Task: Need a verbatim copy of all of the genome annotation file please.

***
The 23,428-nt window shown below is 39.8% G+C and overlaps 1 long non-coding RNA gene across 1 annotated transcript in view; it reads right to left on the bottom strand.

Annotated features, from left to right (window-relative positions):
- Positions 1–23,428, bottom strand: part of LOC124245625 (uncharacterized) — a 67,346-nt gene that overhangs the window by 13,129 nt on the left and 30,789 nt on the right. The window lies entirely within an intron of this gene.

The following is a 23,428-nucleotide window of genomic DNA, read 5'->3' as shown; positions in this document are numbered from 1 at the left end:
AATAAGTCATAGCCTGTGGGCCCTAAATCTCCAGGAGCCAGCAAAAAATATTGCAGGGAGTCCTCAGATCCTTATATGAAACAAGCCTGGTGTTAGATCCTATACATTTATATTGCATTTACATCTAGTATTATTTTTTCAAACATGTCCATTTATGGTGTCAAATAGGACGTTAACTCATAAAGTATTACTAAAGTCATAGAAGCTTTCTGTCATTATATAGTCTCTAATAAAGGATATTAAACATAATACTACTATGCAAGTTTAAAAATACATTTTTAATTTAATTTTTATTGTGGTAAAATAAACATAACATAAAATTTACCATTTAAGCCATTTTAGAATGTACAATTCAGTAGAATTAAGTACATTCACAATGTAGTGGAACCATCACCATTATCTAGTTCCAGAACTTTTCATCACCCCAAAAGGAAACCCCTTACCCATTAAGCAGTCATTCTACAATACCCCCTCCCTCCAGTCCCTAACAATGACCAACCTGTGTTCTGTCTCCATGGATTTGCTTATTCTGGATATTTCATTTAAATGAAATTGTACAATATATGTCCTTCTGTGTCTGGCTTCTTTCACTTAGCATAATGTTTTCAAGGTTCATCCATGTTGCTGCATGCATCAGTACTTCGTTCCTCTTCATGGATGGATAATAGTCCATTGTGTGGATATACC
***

The 23,428-nt window shown below is 39.8% G+C and overlaps 1 long non-coding RNA gene across 1 annotated transcript in view; it reads right to left on the bottom strand.

Annotated features, from left to right (window-relative positions):
- Positions 1–23,428, bottom strand: part of LOC124245625 (uncharacterized) — a 67,346-nt gene that overhangs the window by 13,129 nt on the left and 30,789 nt on the right. The window lies entirely within an intron of this gene.

The following is a 23,428-nucleotide window of genomic DNA, read 5'->3' as shown; positions in this document are numbered from 1 at the left end:
AATAAGTCATAGCCTGTGGGCCCTAAATCTCCAGGAGCCAGCAAAAAATATTGCAGGGAGTCCTCAGATCCTTATATGAAACAAGCCTGGTGTTAGATCCTATACATTTATATTGCATTTACATCTAGTATTATTTTTTCAAACATGTCCATTTATGGTGTCAAATAGGACGTTAACTCATAAAGTATTACTAAAGTCATAGAAGCTTTCTGTCATTATATAGTCTCTAATAAAGGATATTAAACATAATACTACTATGCAAGTTTAAAAATACATTTTTAATTTAATTTTTATTGTGGTAAAATAAACATAACATAAAATTTACCATTTAAGCCATTTTAGAATGTACAATTCAGTAGAATTAAGTACATTCACAATGTAGTGGAACCATCACCATTATCTAGTTCCAGAACTTTTCATCACCCCAAAAGGAAACCCCTTACCCATTAAGCAGTCATTCTACAATACCCCCTCCCTCCAGTCCCTAACAATGACCAACCTGTGTTCTGTCTCCATGGATTTGCTTATTCTGGATATTTCATTTAAATGAAATTGTACAATATATGTCCTTCTGTGTCTGGCTTCTTTCACTTAGCATAATGTTTTCAAGGTTCATCCATGTTGCTGCATGCATCAGTACTTCGTTCCTCTTCATGGATGGATAATAGTCCATTGTGTGGATATACC